Harwich // is a town in Essex, England, and one of the Haven ports on the North Sea coast. It is in the Tendring district. Nearby places include Felixstowe to the northeast, Ipswich to the northwest, Colchester to the southwest and Clacton-on-Sea to the south. It is the northernmost coastal town in Essex.
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Its position on the estuaries of the Stour and Orwell rivers and its usefulness to mariners as the only safe anchorage between the Thames and the Humber led to a long period of maritime significance, both civil and military. The town became a naval base in 1657 and was heavily fortified, with Harwich Redoubt, Beacon Hill Battery, and Bath Side Battery.
The town's name means "military settlement", from Old English here-wic.
The town received its charter in 1238, although there is evidence of earlier settlement – for example, a record of a chapel in 1177, and some indications of a possible Roman presence.
Because of its strategic position, Harwich was the target for the invasion of Britain by William of Orange on 11 November 1688. However, unfavourable winds forced his fleet to sail into the English Channel instead and eventually land at Torbay. Due to the involvement of the Schomberg family in the invasion, Charles Louis Schomberg was made Marquess of Harwich.
Writer Daniel Defoe devotes a few pages to the town in A tour thro' the Whole Island of Great Britain. Visiting in 1722, he noted its formidable fort and harbour "of a vast extent". The town, he recounts, was also known for an unusual chalybeate spring rising on Beacon Hill (a promontory to the north-east of the town), which "petrified" clay, allowing it to be used to pave Harwich's streets and build its walls. The locals also claimed that "the same spring is said to turn wood into iron", but Defoe put this down to the presence of "copperas" in the water. Regarding the atmosphere of the town, he states: "Harwich is a town of hurry and business, not much of gaiety and pleasure; yet the inhabitants seem warm in their nests and some of them are very wealthy".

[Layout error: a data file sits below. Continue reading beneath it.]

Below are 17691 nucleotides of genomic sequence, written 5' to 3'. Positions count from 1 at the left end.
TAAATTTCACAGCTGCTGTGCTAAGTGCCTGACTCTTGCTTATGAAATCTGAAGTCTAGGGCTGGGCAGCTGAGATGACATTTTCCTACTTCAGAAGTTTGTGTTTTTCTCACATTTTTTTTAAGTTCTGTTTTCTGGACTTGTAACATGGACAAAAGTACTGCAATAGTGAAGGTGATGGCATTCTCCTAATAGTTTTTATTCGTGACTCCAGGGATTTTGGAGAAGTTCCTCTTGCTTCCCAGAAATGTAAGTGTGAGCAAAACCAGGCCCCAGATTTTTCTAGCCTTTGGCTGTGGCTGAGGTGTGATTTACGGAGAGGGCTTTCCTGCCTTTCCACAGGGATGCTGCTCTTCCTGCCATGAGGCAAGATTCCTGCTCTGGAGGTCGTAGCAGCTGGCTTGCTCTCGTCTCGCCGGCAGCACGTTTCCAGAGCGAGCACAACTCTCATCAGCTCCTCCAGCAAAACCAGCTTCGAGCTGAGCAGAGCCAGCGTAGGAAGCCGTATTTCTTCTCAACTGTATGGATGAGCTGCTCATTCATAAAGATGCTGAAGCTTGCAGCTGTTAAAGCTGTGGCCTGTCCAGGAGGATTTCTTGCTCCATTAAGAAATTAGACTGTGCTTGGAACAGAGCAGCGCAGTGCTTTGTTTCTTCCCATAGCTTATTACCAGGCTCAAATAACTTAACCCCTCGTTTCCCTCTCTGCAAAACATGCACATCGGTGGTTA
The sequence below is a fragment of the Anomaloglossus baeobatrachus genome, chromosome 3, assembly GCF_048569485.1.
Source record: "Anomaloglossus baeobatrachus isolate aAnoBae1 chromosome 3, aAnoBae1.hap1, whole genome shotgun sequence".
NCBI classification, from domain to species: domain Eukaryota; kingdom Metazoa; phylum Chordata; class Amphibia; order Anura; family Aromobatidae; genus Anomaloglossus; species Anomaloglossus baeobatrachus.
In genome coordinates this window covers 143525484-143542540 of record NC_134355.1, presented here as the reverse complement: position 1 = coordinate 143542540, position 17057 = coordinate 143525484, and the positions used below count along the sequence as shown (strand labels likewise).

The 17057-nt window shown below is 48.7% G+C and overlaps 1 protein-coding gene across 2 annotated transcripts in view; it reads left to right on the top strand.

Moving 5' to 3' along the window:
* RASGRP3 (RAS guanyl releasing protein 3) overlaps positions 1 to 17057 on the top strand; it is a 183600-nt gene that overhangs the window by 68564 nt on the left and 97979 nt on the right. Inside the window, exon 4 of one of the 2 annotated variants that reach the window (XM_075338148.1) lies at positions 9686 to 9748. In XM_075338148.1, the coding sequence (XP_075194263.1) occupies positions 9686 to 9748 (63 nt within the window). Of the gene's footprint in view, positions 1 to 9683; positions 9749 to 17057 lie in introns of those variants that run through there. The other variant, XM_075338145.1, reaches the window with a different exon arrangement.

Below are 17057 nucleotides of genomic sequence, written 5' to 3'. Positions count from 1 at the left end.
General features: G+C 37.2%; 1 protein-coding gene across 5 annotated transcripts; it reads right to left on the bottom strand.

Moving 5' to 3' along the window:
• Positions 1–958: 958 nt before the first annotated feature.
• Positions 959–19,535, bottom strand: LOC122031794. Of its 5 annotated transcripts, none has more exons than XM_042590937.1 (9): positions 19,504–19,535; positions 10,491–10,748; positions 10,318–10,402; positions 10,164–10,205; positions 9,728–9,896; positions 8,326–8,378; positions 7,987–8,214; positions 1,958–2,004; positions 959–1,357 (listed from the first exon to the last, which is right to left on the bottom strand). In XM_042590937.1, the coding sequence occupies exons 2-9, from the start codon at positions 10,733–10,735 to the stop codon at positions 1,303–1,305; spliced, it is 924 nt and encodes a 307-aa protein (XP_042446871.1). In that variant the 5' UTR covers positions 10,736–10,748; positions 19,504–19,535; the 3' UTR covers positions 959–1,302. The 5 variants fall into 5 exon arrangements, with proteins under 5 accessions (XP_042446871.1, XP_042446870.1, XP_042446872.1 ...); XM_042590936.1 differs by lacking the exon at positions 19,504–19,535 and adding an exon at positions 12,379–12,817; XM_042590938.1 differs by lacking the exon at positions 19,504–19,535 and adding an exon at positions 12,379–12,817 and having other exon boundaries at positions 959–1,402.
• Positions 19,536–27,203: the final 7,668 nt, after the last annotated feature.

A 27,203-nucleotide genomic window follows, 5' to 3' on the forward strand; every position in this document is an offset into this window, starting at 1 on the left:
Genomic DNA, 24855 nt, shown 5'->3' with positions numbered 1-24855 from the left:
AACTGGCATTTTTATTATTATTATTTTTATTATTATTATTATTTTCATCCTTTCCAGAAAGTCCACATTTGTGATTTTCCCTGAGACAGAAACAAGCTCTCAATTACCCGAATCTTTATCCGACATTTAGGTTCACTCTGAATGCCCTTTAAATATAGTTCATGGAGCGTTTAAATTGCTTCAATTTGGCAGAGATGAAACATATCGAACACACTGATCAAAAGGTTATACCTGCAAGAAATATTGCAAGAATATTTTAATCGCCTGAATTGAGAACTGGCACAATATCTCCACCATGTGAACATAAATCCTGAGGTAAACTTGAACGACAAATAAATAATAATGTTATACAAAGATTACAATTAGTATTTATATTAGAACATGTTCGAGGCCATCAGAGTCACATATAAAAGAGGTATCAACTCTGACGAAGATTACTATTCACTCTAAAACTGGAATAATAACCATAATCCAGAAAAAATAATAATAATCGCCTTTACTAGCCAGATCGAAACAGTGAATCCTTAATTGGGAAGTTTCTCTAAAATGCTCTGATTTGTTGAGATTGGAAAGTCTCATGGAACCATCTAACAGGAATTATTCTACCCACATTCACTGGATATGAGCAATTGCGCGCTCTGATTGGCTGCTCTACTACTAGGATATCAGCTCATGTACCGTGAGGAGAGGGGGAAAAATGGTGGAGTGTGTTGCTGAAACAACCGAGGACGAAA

Harwich played an important part in the Napoleonic and more especially the two world wars. Of particular note:
1793-1815—Post Office Station for communication with Europe, one of embarkation and evacuation bases for expeditions to Holland in 1799, 1809 and 1813/14; base for capturing enemy privateers. The dockyard built many ships for the Navy, including HMS Conqueror which captured the French Admiral Villeneuve at the Battle of Trafalgar. The Redoubt and the now-demolished Ordnance Building date from that era.
1914-18—base for the Royal Navy's Harwich Force light cruisers and destroyers under Commodore Tyrwhitt, and for British submarines. In November 1918 the German U-boat fleet surrendered to the Royal Navy in the harbour.
1939-1945—one of main East Coast minesweeping and destroyer bases, at one period base for British and French submarines; assembled fleets for Dutch and Dunkirk evacuations and follow-up to D-Day; unusually, a target for Italian bombers during the Battle of Britain.
Harwich Dockyard was established as a Naval Dockyard in 1652. It ceased to operate as a Royal Dockyard in 1713 (though a Royal Navy presence was maintained until 1829). During the various wars with France and Holland, through to 1815, the dockyard was responsible for both building and repairing numerous warships. HMS Conqueror, a 74-gun ship completed in 1801, captured the French admiral Villeneuve at Trafalgar. The yard was then a semi-private concern, with the actual shipbuilding contracted to Joseph Graham, who was sometimes mayor of the town. During World War II parts of Harwich were again requisitioned for naval use and ships were based at HMS Badger; Badger was decommissioned in 1946, but the Royal Naval Auxiliary Service maintained a headquarters on the site until 1992.